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Current setup is openSUSE 11.2, but should work on other versions as well. Using the 'stock' NTP and GPSD software, available through the repos, you're able to get a stratum-1 clock up and running, for under $100USD.
Get your GPS receiver. Don't get anything fancy...just needs to support NMEA data. Have seen USB connected units for $59USD, and I'm using a Bluetooth GPS receiver that I got for $89.
Connect it to your Linux system, somehow...this will depend on the type of device. A USB device will show up as a serial device, like /dev/ttyUSB0, etc. The Bluetooth device shows up after I bind it with rfcomm, as /dev/rfcomm2. Regardless, connect the thing.
Start the GPSD daemon. I use "gpsd -n -b /dev/rfcomm2", obviously replacing the device name with whatever device you've got. The man pages for GPSD tell you about the options, but the "-n" tells GPSD to poll the device, and 'activate' it. Otherwise, some devices will just sit there, waiting for software to TELL it to do something. The "-b" is for "bluetooth mode", setting it to read-only. Some devices don't like being written to...your mileage may vary.
The GPSD daemon contains a shared memory segment, specifically there to let NTPD talk to it. In your ntp.conf file, put lines similar to this:
The '127.127.28.0' is what you're interested in. The '.28' tells it to use the SHM segment of GPSD, the '.0', says use the first one (since you COULD have multiple GPS devices running...).
Fire up ntpd, usually with "/etc/init.d/ntp start". Check your system logs, and especially your NTP log. You MAY see something like this in your NTP log:
SHM shmget (unit 0): Permission denied
If you do, that just means that SELinux is blocking access to the SHM. In the case of openSUSE, run Yast, go into AppArmor, and set NTP to be "complain", rather than "enforce". Restart NTP.
How do you know if it's working? Run "ntpq -p", and you should see something like...
remote refid st t when poll reach delay offset jitter
*SHM(0) .GPS. 0 l 4 16 377 0.000 1.955 58.555
Remote server is the SHM, ID'ed as GPS. A negative offset means that the PC is faster than perfect; a positive offset means that the PC is lagging behind. The negative of this value would be reflected in ntpq -p after the ntpd samples the driver: ntpq's "offset" is described as "the difference between the server system time (which is the time distributed) and the NTP-time (the time steered to the external UTC-traceable clocks)." Reach for the GPS should always be 377: it is eight ones in binary, meaning the latest eight consecutive samples were successful. Let it settle down, and your offset should get better and better. You can see this by doing "ntptrace"...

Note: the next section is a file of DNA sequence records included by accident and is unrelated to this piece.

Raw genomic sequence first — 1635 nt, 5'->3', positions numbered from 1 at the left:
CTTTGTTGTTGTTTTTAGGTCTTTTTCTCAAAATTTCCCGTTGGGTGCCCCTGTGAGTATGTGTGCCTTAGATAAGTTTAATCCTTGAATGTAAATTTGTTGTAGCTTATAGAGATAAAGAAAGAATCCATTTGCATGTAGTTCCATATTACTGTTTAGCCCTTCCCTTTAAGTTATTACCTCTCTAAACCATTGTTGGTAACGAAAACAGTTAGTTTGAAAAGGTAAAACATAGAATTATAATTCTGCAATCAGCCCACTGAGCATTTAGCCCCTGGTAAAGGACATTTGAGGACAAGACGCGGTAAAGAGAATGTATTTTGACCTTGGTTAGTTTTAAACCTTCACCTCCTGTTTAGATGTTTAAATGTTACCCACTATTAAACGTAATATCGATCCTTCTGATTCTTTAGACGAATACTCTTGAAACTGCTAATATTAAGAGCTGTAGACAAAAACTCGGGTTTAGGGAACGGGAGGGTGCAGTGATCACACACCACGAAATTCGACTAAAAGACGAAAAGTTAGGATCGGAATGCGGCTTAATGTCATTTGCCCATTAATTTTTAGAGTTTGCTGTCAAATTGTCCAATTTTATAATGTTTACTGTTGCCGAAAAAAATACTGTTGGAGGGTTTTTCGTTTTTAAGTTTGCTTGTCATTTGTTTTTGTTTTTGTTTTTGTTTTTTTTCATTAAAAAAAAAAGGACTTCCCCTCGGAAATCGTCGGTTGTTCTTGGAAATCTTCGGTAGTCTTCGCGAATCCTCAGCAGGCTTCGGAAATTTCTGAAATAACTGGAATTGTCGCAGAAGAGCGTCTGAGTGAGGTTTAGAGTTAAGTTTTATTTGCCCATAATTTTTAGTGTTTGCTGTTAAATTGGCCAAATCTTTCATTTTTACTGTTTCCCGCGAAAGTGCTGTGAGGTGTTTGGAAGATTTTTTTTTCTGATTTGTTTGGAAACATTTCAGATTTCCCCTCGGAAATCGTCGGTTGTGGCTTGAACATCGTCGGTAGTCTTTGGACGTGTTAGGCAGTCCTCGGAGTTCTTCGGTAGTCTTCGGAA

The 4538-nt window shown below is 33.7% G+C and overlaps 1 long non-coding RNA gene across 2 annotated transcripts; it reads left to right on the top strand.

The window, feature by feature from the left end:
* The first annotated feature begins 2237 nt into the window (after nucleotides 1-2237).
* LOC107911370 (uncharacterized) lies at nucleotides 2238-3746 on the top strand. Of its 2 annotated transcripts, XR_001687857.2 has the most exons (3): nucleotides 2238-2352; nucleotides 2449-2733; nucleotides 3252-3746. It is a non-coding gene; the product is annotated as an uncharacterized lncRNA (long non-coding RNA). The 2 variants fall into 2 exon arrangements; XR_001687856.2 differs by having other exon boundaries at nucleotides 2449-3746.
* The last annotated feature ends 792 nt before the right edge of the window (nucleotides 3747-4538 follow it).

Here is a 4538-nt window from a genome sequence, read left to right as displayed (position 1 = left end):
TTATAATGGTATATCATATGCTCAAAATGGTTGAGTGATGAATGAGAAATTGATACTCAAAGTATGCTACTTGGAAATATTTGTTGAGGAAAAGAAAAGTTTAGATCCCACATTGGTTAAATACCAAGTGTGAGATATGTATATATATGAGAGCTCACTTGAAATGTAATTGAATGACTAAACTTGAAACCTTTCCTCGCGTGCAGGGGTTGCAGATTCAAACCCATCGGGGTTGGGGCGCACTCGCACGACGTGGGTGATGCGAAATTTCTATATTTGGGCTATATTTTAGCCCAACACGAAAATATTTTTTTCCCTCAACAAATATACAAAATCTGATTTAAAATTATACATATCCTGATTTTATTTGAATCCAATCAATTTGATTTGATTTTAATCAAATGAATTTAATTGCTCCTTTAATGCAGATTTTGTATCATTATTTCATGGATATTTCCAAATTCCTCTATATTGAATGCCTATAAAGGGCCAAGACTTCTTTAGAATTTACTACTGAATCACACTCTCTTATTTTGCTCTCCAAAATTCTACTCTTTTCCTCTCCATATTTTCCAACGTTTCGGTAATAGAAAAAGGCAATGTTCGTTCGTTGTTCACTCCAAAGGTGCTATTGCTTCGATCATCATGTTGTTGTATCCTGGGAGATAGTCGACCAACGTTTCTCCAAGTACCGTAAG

See?? Stratum 1 clock (0 is highest...meaning atomic-clock type accuracy, 16 lowest/untrusted or inaccurate time source). Point everything else on your network to this one system, and enjoy your clock.
Hi, Your Post really helped me.
Looking for some urgent help, To build a NTP server I have installed Open Suse Linux and plugged in Garmin 18xLVc,5m GPS device with a Searial Cable.
After installed gpsd deamon 3.4 i have followed all required steps to work my gps but I am confused to see its result.
I have configured /etc/ntp.conf
server 127.127.28.0 minpoll 4
fudge 127.127.28.0 time1 0.535 refid NMEA
server 127.127.28.1 minpoll 4 prefer
fudge 127.127.28.1 refid PPS
Note, the offset, jitter is not showing any value? Please tell me where is the problem? Is my gps device is working? How i can understand? Any steps i missed or what?
Please help me its really urgent to get a solution, My project is stopped.
This is NOT URGENT for anyone here...we volunteer our time, so asking for 'urgent' priority help is fairly rude.
There are a few things that (if you read the initial post), are different. First, the NTP line in your is NMEA, when it should be GPS. Second, have you checked SElinux (as mentioned), to allow NTP to access that shared memory segment?
On a side note, if you're indoors, a GPS signal will be VERY weak, if you can get one at all. Where is your antenna? Have you tried running something like gpsmon, or even minicom on that tty port to see what kind of data you're getting?